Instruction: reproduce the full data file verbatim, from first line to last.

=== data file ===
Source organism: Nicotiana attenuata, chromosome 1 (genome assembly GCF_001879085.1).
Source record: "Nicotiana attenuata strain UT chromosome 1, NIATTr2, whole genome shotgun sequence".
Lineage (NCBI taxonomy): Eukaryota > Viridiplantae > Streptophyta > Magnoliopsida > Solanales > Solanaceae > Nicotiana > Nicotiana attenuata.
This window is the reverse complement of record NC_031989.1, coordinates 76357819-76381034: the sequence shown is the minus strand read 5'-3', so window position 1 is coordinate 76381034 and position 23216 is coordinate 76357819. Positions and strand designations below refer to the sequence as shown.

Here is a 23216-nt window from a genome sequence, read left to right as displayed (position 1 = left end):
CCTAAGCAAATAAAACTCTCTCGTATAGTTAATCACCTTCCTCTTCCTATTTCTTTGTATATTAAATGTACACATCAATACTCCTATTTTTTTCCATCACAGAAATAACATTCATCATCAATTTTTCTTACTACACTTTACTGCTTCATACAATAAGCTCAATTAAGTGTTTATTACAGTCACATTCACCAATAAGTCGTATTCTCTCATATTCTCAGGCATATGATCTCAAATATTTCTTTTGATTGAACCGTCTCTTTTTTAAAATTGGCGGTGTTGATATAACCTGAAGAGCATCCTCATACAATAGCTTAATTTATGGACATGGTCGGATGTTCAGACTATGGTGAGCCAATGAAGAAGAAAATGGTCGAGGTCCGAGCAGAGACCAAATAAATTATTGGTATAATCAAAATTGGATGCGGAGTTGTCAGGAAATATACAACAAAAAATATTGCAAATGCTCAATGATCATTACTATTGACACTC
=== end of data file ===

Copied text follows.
Source organism: Nicotiana attenuata, chromosome 1 (genome assembly GCF_001879085.1).
Source record: "Nicotiana attenuata strain UT chromosome 1, NIATTr2, whole genome shotgun sequence".
Lineage (NCBI taxonomy): Eukaryota > Viridiplantae > Streptophyta > Magnoliopsida > Solanales > Solanaceae > Nicotiana > Nicotiana attenuata.
This window is the reverse complement of record NC_031989.1, coordinates 76357819-76381034: the sequence shown is the minus strand read 5'-3', so window position 1 is coordinate 76381034 and position 23216 is coordinate 76357819. Positions and strand designations below refer to the sequence as shown.

Here is a 23216-nt window from a genome sequence, read left to right as displayed (position 1 = left end):
CCTAAGCAAATAAAACTCTCTCGTATAGTTAATCACCTTCCTCTTCCTATTTCTTTGTATATTAAATGTACACATCAATACTCCTATTTTTTTCCATCACAGAAATAACATTCATCATCAATTTTTCTTACTACACTTTACTGCTTCATACAATAAGCTCAATTAAGTGTTTATTACAGTCACATTCACCAATAAGTCGTATTCTCTCATATTCTCAGGCATATGATCTCAAATATTTCTTTTGATTGAACCGTCTCTTTTTTAAAATTGGCGGTGTTGATATAACCTGAAGAGCATCCTCATACAATAGCTTAATTTATGGACATGGTCGGATGTTCAGACTATGGTGAGCCAATGAAGAAGAAAATGGTCGAGGTCCGAGCAGAGACCAAATAAATTATTGGTATAATCAAAATTGGATGCGGAGTTGTCAGGAAATATACAACAAAAAATATTGCAAATGCTCAATGATCATTACTATTGACACTC